Well, Mr. Belasco, it’s not absurd at all, because that 10-year-old review presents a objective view of Abas’s overall talent, and places into context the state of his playing from what it was as of 1983 (the critic quotes the 1983 NYT review) to what it became as of 2007. She observes that the artistic promise demonstrated in 1983 was not fulfilled as of 2007. And, having heard Abas recently, I can only say that the 2007 review pretty much describes the way Abas still plays today. The many raves expressed above are written by well-meaning friends who lack objectivity, and from a composer whose music is played by Abas. They are mistaking precocity for genius. Abas’s playing is certainly competent and skillful to a degree, but otherwise it’s at the level of a good student – and, as the 2007 review kindly points out, his audience that night was satisfied with just that. If Abas were truly the genius that his fans claim him to be, the world’s greatest orchestras, conductors, artist managers & conductors would be clamoring for his services. As Isaac Stern so wisely said, there are no unknown geniuses: If someone is truly great, the industry finds and exploits them.

      1. James Feller says:

        Mr. La Verita, I understand your viewpoint. However, the so-called objectivity you mention, does not exist. It is a fault of our time to think it does, as is it the industry’s fault to present so many objective-playing musicians. It seems to me that also your comment lacks objectivity.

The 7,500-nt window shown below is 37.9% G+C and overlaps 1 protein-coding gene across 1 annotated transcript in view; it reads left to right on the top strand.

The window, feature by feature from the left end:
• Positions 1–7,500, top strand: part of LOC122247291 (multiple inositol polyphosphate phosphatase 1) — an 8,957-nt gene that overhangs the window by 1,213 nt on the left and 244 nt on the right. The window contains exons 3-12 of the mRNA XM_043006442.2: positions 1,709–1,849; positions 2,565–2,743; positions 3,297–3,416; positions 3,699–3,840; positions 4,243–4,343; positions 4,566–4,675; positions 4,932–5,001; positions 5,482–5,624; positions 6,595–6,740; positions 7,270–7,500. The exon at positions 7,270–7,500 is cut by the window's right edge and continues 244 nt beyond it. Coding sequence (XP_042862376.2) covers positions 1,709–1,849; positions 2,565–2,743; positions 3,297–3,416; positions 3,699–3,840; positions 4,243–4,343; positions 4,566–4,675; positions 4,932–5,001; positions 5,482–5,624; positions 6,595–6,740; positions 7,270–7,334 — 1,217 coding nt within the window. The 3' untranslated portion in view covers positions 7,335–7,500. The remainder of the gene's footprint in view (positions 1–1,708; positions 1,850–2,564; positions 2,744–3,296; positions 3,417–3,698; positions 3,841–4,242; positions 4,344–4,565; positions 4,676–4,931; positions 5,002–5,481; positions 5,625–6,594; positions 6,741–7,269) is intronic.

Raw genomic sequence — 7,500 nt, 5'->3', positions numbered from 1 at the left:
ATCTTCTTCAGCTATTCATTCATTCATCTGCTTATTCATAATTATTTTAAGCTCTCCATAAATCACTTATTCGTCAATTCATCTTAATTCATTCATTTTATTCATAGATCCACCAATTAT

As to Mr. Stern’s wise words: history proves his statement wrong. J.S. Bach was only marginally known in his own lifetime and for the following 150 years (under composers mostly), until Mendelssohn revived him to the public. The rest is history.

        Unknown genius #1

      2. Nicholas Belasco says:

        Although I normally avoid taking part in or reading any discussions on this site in which there is negativity, I felt obliged to write a comment since I know Elisha. As I said before, I never heard Elisha’s concert in 2007, so I’m not in any position to comment on it, or the critique of it in the NYT. I also have no interest in debating who is a genius and who isn’t. However, regarding Mr. la Verita’s comment on there being no undiscovered geniuses, another great violinist, Ivry Gitlis, says in his autobiography that it is not enough to play great; rather, it takes someone else committed to making this known. In Martha Argerich’s biography, it is stated by the author, Martha herself, and others interviewed, that she would probably not have become what she became if she had not had an ambitious mother who was always pushing and promoting her. Not everyone has a mother like that. In the same biography, it is discussed how Nelson Freire’s talent was not fully appreciated until he was around 60 years old, because, before, critics only wanted to view him as Martha’s sidekick. I also vaguely remember an interview where Peter Gelb, general manager of the Met said something like in Russia there are lots of Anna Netrebko’s, just that they aren’t yet known elsewhere. So perhaps, if Isaac Stern were alive today, when promoters and agents don’t know what to do with people who don’t fit into stereotypes, he would have thought differently.

        1. Tamara says:

          Elisha is a handsome gentleman and has great genes. He is about to become a father for the third child . I wish him a happy new Jewish year, happy Suckot and Goodluck in his new relationship regards to his ex broken hearted girl too.